Production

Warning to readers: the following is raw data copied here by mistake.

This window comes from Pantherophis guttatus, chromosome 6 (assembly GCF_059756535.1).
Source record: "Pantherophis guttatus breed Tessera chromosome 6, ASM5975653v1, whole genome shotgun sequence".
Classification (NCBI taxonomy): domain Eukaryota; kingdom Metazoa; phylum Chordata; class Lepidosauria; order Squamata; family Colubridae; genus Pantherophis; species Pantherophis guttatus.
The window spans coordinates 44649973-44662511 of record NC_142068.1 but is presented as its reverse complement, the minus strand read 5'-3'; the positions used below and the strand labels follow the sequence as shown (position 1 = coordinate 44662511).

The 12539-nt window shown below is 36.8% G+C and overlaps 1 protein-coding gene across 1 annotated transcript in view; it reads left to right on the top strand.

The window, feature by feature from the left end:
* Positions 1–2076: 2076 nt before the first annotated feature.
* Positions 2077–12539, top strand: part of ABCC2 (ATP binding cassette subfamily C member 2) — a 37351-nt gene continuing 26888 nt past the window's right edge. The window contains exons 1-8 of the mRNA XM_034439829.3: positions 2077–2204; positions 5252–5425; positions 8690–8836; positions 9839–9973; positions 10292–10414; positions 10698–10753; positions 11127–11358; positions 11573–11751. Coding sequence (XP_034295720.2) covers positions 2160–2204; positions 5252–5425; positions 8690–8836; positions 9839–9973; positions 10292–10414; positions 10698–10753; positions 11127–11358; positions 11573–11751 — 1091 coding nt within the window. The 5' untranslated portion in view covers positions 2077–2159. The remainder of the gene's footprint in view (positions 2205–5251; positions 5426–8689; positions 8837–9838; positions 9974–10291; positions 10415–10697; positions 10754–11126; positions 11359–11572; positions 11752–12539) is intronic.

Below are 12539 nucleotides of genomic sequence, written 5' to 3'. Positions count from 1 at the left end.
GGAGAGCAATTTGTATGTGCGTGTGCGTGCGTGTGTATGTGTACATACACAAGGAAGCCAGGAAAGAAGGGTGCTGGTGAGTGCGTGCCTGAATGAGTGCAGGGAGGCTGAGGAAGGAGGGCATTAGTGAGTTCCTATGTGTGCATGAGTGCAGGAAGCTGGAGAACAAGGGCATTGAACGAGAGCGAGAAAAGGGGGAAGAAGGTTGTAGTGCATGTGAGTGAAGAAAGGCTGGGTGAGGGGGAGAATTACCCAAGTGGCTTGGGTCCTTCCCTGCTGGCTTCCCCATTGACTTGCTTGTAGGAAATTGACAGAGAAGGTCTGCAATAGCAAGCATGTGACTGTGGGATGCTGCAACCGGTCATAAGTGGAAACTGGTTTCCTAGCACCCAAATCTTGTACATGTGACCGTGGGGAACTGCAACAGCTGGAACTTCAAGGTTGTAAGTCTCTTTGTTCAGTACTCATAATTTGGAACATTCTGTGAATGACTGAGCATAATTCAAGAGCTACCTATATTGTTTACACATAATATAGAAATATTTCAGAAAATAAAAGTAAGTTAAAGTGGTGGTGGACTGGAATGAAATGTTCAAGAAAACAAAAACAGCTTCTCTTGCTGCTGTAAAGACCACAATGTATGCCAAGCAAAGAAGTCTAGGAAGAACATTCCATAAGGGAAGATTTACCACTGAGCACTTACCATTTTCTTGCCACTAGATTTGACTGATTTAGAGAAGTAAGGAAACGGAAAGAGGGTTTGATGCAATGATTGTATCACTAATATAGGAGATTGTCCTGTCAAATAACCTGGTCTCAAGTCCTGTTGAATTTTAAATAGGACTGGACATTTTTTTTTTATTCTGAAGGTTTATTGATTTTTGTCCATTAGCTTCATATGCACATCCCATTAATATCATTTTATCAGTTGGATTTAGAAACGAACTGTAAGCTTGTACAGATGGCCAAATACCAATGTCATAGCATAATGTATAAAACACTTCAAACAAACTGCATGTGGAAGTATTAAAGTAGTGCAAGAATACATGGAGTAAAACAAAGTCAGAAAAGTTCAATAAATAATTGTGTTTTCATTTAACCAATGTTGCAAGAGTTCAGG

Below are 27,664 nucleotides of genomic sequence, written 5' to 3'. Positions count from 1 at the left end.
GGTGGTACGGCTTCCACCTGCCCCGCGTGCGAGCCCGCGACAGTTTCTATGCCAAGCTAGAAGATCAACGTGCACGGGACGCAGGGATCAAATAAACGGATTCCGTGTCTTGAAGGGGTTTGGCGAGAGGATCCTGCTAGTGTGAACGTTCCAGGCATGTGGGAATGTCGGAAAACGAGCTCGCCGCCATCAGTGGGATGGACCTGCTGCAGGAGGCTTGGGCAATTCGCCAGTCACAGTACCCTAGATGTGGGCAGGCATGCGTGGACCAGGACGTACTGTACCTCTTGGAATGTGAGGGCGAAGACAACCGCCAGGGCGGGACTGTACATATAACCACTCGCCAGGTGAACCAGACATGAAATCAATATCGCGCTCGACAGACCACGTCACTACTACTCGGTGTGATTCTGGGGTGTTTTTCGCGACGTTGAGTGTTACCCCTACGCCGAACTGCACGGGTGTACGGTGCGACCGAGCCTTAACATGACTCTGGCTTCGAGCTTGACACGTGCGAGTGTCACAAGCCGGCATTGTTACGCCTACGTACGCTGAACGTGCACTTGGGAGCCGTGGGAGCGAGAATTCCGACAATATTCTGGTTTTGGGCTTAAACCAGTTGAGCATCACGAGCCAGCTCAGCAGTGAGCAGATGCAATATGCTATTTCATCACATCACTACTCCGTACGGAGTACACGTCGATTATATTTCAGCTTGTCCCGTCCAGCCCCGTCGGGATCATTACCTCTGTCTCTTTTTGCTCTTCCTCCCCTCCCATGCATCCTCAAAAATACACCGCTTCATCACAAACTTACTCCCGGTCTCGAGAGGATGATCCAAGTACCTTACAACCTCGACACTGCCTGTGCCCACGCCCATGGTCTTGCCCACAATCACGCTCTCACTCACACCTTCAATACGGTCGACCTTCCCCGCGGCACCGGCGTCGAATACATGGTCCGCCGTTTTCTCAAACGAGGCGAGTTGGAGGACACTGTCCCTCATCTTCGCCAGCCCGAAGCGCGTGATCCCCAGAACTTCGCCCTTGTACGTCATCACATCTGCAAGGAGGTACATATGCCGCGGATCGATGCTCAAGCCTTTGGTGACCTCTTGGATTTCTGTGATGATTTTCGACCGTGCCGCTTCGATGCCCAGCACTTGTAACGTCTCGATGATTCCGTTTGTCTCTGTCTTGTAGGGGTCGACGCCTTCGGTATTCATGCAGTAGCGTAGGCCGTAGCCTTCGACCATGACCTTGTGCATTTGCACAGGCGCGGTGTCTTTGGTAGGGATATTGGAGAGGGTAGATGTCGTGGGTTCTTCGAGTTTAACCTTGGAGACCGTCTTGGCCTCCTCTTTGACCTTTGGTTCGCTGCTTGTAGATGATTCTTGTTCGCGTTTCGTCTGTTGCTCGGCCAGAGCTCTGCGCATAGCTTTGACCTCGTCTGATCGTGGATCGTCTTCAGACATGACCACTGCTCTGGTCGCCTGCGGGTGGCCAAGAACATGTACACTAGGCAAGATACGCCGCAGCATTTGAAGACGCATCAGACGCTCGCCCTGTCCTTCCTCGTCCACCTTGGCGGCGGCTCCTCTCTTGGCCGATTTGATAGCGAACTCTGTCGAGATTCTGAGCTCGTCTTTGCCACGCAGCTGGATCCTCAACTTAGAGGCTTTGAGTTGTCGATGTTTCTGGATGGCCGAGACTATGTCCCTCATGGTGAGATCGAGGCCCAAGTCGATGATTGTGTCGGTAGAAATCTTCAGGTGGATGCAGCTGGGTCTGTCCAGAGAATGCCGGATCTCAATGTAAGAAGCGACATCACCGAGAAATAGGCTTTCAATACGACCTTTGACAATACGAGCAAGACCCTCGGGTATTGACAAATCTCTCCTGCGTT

The butter tart has risen to celebrity status in the last few years. There are butter tart tours, butter tart trails, but if truth be told, I’m not sure what all the fuss is about. I would take a piece of pie over a butter tart any day of the week.